AUSTRALIAN Wool Innovation will seemingly retain control over its board nomination committee structure and its impact if constitutional changes proposed at its annual general meeting are passed.
At the 2018 EY review into AWI’s performance and governance, it was recommended that the company’s BNC structure be changed, with the appointment of an independent chair and other members to increase its independence.
The review made 82 recommendations highlighting several breaches of AWI’s statutory funding agreement and governance deficiencies, with direct reference to former chairman Wal Merriman’s “substantial influence” over the membership of the AWI board nomination committee.
“The current process for member selection of the BNC is inappropriate as the chair of the board has a substantial influence over the membership of the committee, which then reviews potential candidates for director roles,” the EY review report said.
The 2019 BNC was chaired by a government appointee, Dr Mary Corbett; however, an extra AWI director was added, as well as a representative of an international executive search firm nominated by AWI.
In the 2019 AWI annual general meeting’s Notice of Meeting, AWI states that the “initial (BNC) Chair has been appointed by the Secretary of the Department of Agriculture,” alluding to the fact this will not necessarily be the case in future elections.
And on page 31 of the mark-up Constitution, containing a job lot of proposed constitutional changes, section 16.6 (a) says “the board may establish any committee as it sees fit.” And section 16.6 (b) says: “The Board may establish a charter for each Committee established under Rule 16.6(a) and amend it as it thinks fit.”
Section 16.7 of the draft Constitution (page 32) also contains a clause that: ‘The Board may support or oppose a recommendation made by the Board Nomination Committee and communicate its position to the shareholders.’
AWI election candidate Paul Cocking said the use of the word ‘initial’ in the Notice of Meeting and the clauses in the proposed Constitution indicated that control over the BNC would return “full circle” to the AWI board.
“I’m just concerned that the power will still remain with the board.”
AWI chair Colette Garnsey would not answer Sheep Central questions on the issue, but an AWI spokesperson said: “AWI feels the appointment of BNC chair by the Department of Agriculture to be a robust and appropriate path in the reconstitution of the BNC.”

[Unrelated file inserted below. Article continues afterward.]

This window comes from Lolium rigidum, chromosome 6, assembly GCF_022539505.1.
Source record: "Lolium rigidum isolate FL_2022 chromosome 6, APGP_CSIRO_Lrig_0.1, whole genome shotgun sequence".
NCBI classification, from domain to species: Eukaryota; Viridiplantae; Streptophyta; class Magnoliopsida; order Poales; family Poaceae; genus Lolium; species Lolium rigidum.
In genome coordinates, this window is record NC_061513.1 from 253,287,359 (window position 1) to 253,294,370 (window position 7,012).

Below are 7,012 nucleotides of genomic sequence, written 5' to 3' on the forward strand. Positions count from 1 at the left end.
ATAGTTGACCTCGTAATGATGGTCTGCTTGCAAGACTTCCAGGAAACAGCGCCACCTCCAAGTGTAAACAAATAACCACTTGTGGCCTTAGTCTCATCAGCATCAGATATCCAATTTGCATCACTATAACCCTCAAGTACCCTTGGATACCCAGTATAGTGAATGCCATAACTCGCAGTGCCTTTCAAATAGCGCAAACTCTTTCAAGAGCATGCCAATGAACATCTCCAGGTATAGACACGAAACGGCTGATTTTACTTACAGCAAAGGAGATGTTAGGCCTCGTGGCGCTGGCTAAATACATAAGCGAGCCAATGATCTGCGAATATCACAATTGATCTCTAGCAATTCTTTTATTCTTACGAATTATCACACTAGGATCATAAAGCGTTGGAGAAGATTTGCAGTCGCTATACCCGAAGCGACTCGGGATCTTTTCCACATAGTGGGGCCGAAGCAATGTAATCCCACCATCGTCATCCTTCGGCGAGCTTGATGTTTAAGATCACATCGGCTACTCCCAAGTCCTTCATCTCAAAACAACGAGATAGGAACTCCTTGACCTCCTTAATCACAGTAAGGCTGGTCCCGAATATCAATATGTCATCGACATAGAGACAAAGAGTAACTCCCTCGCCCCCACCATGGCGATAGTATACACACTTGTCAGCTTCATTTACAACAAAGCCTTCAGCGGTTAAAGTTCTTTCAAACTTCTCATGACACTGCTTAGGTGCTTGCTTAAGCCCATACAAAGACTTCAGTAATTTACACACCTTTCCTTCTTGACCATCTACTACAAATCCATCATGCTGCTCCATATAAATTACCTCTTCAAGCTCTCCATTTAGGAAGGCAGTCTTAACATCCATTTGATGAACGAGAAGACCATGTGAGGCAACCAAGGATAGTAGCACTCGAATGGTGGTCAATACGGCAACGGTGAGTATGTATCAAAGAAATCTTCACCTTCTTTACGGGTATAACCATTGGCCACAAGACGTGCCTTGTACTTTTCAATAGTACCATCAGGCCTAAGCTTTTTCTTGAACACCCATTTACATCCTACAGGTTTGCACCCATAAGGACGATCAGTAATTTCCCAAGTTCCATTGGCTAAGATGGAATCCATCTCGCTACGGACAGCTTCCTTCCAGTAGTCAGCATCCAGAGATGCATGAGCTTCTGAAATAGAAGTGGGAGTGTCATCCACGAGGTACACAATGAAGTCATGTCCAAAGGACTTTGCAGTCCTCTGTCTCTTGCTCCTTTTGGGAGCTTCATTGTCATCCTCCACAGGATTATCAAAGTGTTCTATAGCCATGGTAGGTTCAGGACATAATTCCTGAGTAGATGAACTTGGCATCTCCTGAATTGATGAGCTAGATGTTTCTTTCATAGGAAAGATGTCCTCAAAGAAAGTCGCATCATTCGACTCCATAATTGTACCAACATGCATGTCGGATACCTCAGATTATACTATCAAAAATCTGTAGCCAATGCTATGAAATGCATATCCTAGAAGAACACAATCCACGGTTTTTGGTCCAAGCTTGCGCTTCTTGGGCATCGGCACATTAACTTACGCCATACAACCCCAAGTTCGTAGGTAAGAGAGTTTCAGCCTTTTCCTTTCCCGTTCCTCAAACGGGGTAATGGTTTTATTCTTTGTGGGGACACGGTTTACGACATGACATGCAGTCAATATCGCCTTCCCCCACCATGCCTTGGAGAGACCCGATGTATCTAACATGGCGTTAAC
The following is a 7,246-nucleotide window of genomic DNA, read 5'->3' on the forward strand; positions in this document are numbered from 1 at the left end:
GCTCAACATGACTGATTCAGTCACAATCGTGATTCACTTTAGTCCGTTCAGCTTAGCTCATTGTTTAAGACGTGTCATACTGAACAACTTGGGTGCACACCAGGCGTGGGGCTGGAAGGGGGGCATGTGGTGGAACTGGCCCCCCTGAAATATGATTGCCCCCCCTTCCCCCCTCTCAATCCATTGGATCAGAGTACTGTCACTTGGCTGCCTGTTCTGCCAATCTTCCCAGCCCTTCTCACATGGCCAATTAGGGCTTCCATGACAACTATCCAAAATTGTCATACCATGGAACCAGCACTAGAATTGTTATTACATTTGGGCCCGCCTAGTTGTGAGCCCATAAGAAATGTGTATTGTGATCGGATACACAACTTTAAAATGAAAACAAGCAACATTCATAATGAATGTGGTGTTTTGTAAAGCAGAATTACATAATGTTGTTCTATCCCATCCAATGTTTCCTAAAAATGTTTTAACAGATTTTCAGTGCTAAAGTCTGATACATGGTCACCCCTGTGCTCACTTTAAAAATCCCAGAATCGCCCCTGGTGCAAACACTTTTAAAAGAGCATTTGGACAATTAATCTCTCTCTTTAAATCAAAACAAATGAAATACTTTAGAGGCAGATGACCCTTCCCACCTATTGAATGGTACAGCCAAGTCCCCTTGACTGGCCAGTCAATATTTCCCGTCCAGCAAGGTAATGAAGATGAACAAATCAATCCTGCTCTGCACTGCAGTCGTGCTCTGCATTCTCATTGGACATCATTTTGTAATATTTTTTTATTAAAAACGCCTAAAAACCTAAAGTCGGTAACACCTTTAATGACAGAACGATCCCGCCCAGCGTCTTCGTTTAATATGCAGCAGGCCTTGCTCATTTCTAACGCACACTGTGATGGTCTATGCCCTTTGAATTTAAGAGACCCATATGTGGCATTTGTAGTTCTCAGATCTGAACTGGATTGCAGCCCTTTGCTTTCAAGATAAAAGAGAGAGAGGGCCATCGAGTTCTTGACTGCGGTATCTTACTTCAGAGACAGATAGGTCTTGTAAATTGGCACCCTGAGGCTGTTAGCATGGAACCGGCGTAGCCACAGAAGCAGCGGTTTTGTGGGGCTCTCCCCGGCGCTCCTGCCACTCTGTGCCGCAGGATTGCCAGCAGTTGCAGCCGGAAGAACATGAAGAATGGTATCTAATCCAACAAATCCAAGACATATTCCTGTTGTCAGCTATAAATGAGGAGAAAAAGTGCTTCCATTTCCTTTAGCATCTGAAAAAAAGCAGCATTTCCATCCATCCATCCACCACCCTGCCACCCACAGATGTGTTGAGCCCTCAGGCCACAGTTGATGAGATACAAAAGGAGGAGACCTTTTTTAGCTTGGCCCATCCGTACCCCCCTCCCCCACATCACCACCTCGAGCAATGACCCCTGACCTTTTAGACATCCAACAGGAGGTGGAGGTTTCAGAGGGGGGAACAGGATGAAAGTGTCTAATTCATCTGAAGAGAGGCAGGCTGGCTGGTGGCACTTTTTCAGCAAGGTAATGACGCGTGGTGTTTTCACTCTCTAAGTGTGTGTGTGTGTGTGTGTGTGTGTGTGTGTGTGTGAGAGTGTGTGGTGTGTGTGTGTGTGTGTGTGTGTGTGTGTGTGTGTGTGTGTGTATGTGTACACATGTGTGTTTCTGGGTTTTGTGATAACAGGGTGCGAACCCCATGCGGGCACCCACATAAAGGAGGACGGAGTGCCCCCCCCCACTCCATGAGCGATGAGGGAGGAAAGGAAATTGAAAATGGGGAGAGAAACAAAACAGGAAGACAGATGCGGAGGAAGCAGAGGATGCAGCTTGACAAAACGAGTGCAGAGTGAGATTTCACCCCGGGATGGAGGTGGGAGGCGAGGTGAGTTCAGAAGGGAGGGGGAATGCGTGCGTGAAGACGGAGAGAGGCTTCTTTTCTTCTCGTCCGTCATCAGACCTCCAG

“Any change to this format would be a matter for the department.
“The Review of Performance made a clear recommendation about the structure of the BNC, which AWI followed,” the spokesperson said.
“The Charter of the BNC was specifically changed to match the recommendation.”
However, WoolProducers Australia president Ed Storey said WPA has agreed with AWI that after the election Ms Corbett and the AWI chair would come up with an arrangement to appoint an independent chair, “without the need for government involvement.”
Mr Storey said he was always concerned at what was considered best-practice governance at AWI, but WPA was confident that the BNC process and structure “in due course would be transparent and open and honest.”
“We will maintain a keen eye on it and ensure that (BNC chair) role continues to be filled by someone who is independent of the board.”
When asked if he believed the 2019 BNC process was independent despite the committee effectively recommending to shareholders the ‘Merriman ticket’ of Wal Merriman, David Webster and Michelle Humphries, Mr Storey said: “As surprised as we were at the outcome, we believe Dr Mary Corbett was independent.”
“I have confidence in terms of the BNC that AWI will stick to their agreement and the undertakings they have given and that the chair will be independent, there will be a grower rep elected by the Wool Industry Consultative Panel and the executive search firm appointee will be appointed as per the description.”
However, Mr Cocking said he was concerned if AWI was involved in appointing the BNC chair and the AWI chief executive officer was able to nominate a representative from an executive search firm, this would put control of the BNC in the hands of the board again.
“And there are also those clauses that the board can change the charter for the BNC as well.
“It just seems like the full powers of the BNC will again lie in the board’s hands and these changes will be ineffectual,” he said.